Alternatively, FIG. 3 shows that the LED 21 may be “wrapped” by a low loss reflector 23 on a bottom surface, side walls and portions of the LED 21, leaving an emission aperture area 22 smaller than the original surface area of the LED 21. Similar to FIG. 1, the effectiveness of such a structure is dependent on the losses inside the LED 21. Therefore, the reflectors 25 and 26 in FIG. 2 and 23 in FIG. 3 are very low loss reflectors. Materials suitable for the reflectors 23, 25, and 26 may include Silver and dielectric materials or combinations thereof.

FIG. 4 shows an alternative structure of an LED structure 40 including an LED 41 and an emission aperture area 42, in which a reflector 45 is formed on a bottom surface of the LED 41, but not on the side walls and top surface of the LED 41. As described above, the effectiveness of this approach highly depends on the losses of the LED 41. A natural zero loss reflector, for high angles of an incident light, can be achieved simply by total-internal-reflection (TIR). When an incident angle of light at an interface between semiconductor layers of the LED and an exit medium is greater than a critical angle, 100% reflection is achieved. Under such a situation, a substantial portion of light generated inside the LED is likely to become trapped inside the LED. To increase the chance of light escaping from the LED device, a portion of the top surface of the LED device is randomly roughened to break up the effect of the TIR.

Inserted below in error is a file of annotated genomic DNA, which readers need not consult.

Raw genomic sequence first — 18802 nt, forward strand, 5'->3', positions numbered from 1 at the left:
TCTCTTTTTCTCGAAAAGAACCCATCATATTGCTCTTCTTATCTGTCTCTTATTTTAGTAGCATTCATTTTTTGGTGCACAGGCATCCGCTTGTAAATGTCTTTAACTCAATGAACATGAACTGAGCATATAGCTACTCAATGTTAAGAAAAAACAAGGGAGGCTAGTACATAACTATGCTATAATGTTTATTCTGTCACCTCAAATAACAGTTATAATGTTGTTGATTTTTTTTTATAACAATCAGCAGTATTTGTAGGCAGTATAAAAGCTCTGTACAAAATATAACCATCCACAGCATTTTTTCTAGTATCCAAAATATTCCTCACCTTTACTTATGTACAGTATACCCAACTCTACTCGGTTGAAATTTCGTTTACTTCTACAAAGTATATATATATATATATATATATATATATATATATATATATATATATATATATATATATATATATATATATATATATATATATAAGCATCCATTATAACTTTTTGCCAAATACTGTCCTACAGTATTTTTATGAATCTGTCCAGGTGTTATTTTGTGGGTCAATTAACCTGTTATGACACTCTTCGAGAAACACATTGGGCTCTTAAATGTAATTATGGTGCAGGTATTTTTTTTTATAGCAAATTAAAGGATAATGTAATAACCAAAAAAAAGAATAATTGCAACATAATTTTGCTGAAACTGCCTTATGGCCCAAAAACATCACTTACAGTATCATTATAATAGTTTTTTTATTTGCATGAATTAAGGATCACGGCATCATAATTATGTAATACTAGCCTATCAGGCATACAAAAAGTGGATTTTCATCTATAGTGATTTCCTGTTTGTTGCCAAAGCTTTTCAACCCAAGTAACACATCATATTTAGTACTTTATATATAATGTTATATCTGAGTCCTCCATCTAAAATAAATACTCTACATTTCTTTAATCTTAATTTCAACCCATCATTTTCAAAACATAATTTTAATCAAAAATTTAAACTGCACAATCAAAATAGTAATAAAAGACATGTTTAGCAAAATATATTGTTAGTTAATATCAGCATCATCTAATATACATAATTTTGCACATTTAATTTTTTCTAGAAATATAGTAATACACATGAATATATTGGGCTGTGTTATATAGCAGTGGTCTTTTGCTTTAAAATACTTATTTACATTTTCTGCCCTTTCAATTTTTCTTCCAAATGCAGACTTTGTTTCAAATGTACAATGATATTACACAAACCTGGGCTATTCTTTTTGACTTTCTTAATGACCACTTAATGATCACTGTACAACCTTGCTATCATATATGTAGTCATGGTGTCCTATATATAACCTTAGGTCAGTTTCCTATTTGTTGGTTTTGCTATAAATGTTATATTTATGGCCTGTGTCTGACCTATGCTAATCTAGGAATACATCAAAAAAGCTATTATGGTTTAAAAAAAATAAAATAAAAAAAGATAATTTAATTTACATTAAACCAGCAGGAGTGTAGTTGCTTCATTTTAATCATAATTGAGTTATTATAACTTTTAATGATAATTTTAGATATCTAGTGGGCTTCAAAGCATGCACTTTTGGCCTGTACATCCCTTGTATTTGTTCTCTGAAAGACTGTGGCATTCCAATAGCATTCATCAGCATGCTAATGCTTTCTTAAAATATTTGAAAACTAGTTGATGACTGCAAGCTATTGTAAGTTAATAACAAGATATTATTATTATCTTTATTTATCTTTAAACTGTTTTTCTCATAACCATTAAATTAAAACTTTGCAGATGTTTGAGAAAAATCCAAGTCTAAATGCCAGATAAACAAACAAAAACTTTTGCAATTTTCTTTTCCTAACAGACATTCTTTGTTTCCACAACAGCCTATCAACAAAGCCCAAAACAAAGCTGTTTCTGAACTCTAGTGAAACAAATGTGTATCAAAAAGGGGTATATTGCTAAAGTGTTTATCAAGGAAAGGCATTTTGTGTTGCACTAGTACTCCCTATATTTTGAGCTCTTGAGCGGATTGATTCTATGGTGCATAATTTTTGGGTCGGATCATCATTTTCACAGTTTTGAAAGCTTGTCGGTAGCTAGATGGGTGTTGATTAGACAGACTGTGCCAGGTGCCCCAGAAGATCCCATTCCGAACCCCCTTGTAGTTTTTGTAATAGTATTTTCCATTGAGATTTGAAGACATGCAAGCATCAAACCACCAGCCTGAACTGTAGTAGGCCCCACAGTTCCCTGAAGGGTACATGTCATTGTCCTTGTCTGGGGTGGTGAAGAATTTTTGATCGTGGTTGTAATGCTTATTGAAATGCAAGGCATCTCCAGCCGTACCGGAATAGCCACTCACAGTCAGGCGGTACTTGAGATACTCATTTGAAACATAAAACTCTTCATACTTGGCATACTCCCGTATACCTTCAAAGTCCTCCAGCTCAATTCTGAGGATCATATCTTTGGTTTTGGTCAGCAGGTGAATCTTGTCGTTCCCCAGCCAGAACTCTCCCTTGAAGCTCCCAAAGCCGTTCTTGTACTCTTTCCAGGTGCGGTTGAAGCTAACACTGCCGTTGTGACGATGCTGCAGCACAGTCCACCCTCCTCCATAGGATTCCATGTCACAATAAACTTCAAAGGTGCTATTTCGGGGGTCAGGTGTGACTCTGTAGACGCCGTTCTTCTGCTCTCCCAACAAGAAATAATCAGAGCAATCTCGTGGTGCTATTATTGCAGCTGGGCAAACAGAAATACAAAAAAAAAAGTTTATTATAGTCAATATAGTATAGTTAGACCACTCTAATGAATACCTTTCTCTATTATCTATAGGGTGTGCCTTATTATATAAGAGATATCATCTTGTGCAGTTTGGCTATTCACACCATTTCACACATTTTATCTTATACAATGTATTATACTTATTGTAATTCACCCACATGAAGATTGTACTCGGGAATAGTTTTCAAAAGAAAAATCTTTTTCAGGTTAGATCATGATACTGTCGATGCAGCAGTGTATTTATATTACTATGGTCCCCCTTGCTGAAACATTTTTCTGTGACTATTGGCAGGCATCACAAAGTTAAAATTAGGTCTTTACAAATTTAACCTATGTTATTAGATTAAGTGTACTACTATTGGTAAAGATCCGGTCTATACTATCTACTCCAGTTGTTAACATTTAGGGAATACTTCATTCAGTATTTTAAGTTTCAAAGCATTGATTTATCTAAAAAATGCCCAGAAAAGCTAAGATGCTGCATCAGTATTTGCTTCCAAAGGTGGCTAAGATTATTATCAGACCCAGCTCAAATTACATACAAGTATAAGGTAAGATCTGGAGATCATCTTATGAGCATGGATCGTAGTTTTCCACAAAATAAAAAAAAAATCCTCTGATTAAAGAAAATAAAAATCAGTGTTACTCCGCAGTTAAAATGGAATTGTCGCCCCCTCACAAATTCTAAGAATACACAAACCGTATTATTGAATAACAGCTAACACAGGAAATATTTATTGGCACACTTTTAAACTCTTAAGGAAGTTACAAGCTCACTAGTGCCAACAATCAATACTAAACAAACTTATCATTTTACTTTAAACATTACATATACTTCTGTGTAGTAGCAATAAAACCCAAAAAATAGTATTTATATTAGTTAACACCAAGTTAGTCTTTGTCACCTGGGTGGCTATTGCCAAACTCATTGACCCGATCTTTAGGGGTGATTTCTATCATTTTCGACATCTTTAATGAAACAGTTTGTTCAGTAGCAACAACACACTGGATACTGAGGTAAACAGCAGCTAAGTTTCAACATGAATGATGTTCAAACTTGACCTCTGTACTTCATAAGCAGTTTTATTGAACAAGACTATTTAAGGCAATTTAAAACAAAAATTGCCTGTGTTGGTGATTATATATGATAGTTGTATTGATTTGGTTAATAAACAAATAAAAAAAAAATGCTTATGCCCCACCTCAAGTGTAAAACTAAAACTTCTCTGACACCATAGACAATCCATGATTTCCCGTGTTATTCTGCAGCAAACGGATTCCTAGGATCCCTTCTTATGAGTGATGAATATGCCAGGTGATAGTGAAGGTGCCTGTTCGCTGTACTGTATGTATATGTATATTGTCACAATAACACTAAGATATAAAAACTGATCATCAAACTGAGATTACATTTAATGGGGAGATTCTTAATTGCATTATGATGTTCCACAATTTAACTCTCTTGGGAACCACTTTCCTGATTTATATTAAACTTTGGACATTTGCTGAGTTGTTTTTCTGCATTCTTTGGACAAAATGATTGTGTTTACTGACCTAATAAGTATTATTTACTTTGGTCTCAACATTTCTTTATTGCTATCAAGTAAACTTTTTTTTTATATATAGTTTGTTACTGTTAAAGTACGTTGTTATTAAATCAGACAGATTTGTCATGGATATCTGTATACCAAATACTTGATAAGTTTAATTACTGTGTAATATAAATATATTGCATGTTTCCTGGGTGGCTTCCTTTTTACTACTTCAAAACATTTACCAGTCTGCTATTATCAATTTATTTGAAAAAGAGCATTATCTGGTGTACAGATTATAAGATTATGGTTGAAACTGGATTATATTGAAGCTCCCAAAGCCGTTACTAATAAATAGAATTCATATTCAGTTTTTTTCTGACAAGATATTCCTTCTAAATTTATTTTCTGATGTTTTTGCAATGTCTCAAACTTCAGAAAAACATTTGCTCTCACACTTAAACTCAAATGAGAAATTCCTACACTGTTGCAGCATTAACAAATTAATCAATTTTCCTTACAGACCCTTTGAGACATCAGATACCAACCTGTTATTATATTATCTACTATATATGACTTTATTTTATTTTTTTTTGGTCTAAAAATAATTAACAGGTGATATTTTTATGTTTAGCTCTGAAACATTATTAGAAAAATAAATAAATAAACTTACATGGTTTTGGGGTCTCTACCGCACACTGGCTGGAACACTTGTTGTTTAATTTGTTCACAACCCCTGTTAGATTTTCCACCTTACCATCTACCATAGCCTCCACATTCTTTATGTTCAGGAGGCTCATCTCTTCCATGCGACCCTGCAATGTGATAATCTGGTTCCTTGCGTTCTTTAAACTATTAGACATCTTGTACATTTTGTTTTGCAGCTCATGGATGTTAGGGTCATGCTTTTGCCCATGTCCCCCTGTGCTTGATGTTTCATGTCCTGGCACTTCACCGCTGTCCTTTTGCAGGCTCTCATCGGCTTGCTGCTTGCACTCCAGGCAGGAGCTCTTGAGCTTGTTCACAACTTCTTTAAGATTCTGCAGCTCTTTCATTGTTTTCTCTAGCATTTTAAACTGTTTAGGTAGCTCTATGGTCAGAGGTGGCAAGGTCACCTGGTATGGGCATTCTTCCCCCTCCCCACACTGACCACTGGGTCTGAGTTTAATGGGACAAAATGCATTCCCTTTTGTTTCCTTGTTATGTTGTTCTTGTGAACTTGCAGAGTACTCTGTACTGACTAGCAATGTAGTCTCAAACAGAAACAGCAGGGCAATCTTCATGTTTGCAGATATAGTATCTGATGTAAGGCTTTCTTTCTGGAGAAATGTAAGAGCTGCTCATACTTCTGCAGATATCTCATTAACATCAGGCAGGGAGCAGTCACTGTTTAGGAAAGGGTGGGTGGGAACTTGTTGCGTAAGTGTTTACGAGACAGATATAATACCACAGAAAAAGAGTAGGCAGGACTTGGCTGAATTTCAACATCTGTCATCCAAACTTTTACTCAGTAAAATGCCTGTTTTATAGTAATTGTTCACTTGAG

The top surface of the LED 21 is selectively roughened in emission aperture area 42 but the rest of the top surface, for example, those beyond the emission aperture area 42, is smooth. The smooth surface of the LED 40 naturally forms a low loss reflector. The roughened area of the LED 41 increases the chance of the light escaping from the LED 41.

FIG. 5 illustrates another alternative design of an LED structure 50. In this figure, instead of leaving the areas of the top surface of an LED 51 beyond an emission aperture area 52 smooth, these areas may also be covered by a very low loss reflector 55, as illustrated in FIG. 2.

FIG. 6 shows that the structure of FIG. 5 can also be modified by covering another low loss reflector 53 on the side walls of the LED 51, similar to the structure shown in FIG. 3.